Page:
So the transfer window is shut, and if there was ever an advert for not getting involved, it was yesterday’s madness. There is little doubt that our squad remains a centre back short, and that we will spend the rest of the season looking on anxiously whenever one of them goes down, but despite the obvious hole there are few dissenting voices this morning.
It is easy to see why. Not only is it extremely difficult to come up with names of defenders who could slot in and do a job this season, as opposed to arriving in the summer and preparing for the next, but the fees demanded are preposterous, for frankly very average players. Gary Cahill is probably the best of the bunch we were linked with, but the mooted £12-15m is quite ridiculous.
Transfer deadline day can be a damp squib, but there were some significant moves yesterday. But for each of them, you can question the sums of money being thrown around, and understand why Wenger, and indeed Ferguson, stayed well clear. The summer is a good time to rebuild, January is a good time to frantically throw money around trying to capture anyone. Just look at Spurs’ hilarious and failed attempts to bring anyone in at the last minute.
Torres moved to Chelsea for £50m, which clearly strengthens them while posing the question of how Drogba and Anelka now fit in. But despite the brilliance of the player, it is an extraordinary amount of money for a player who has been below his best for the past couple of years, largely because of muscular injuries that it is hard to claim he is free from. Liverpool were so reliant on him under Benitez that he was constantly forced to play when half fit, and that took its toll. If he does fire for Chelsea, it poses a lot of questions about his recent form for Liverpool.
On the face of it, losing Torres is a blow for Liverpool, but from a business point of view, £50m is an enormous fee that should have allowed the club to do some serious rebuilding. Instead, £35m of it went on the immediate replacement of Andy Carroll who, while undoubtedly a good player, is worth absolutely nowhere near that sum of money. The only surprise was that Newcastle took any time in considering what was a ludicrous offer rather than giggling and snatching their hand off. Arriving alongside Carroll is Luis Suarez, prolific in Holland, but no more so that Mateja Kezman and Alfonso Alves were before him. Personally, I think Suarez will be a success, but it is hard to argue that losing Torres and around £7m to bring in the pair amounts to a good day of business.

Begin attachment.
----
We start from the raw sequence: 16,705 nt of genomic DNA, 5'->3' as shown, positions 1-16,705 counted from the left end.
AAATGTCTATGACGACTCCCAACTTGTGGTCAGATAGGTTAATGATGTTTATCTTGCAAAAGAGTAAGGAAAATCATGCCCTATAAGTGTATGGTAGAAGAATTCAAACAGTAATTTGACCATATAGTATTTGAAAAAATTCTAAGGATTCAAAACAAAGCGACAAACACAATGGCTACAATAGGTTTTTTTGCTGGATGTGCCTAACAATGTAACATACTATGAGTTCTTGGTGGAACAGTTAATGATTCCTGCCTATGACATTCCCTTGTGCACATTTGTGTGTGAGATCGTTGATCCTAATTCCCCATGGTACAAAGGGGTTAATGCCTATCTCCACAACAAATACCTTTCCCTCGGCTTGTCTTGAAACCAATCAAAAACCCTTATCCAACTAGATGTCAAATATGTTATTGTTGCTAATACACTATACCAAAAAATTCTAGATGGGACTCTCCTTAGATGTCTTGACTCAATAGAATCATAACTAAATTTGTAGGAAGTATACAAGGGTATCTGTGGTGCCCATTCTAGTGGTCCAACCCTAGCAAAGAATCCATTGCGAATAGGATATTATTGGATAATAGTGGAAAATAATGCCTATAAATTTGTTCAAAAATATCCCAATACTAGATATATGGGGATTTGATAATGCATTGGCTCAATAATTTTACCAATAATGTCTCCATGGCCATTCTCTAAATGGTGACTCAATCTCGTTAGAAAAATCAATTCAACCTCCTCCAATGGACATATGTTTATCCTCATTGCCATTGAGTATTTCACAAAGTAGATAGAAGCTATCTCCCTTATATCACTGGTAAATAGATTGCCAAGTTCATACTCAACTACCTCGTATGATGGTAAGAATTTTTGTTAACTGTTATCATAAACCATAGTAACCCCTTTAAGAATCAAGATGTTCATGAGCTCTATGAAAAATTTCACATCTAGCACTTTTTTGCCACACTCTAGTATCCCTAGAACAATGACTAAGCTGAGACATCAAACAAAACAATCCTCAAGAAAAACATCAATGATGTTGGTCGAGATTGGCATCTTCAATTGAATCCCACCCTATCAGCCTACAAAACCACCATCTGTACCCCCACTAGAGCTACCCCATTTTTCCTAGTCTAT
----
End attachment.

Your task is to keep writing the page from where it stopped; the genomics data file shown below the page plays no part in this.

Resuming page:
All of which leaves Arsenal where we started. The squad is big, and largely healthy, but much will depend on the fitness of the centre backs and Song for the rest of the season, as losing those players would have the most dramatic effect on the quality of the team. Suddenly Djourou in particular is a vital cog if we are to continue challenging on all fronts.
It is a strange post-window feeling – we had a gap to fill, we didn’t fill it, yet there are general nods of understanding around the fanbase, an acceptance that the option of a stopgap signing at an inflated price may not have been a good one, particularly for a manager so insistent on avoiding being ripped off. It was wise not to get involved.
It is certainly more important that the players who have been rotated in over the past few weeks improve their performances than we bring in a player or two. Wenger has been giving the squad players plenty of match time in the cups over the past few weeks, and while we’ve come through each of the tests, not many of them have made a case for a regular berth in the side. Sunday’s scraped 2-1 win over Huddersfield was another prime example – the lack of drive when certain players are missing is alarming, and once again it took the late introduction of Cesc to give the side the focus needed to go on and win the tie.
No doubt we will be put through the ringer again in the next round – away to Leyton Orient is another chance to give the fringe players a go. I have no problem with that policy – we are still in four competitions and there is little doubt that the players should be comfortably good enough to dispatch lower league opposition, but they are playing below the standard we expect at the moment.
That said, we got through, and the rotation means that others are fresh for tonight’s clash with Everton, who were impressive in their cup meeting with Chelsea on Saturday. Everton have caused us a few problems in recent years, and this fixture last season saw us put in a dreadful performance, only to be rescued by a late Rosicky equaliser. But the fixtures are falling kindly at the moment and we have no excuses for not putting a run together. Everton are still struggling to score, and a continuation of our improved defensive record would give us the platform for three points.
It is a week of tricky fixtures for those at the top – United face Villa, while Chelsea and City travel to Sunderland and Birmingham respectively. A win tonight puts the pressure on others.
Enjoy the game.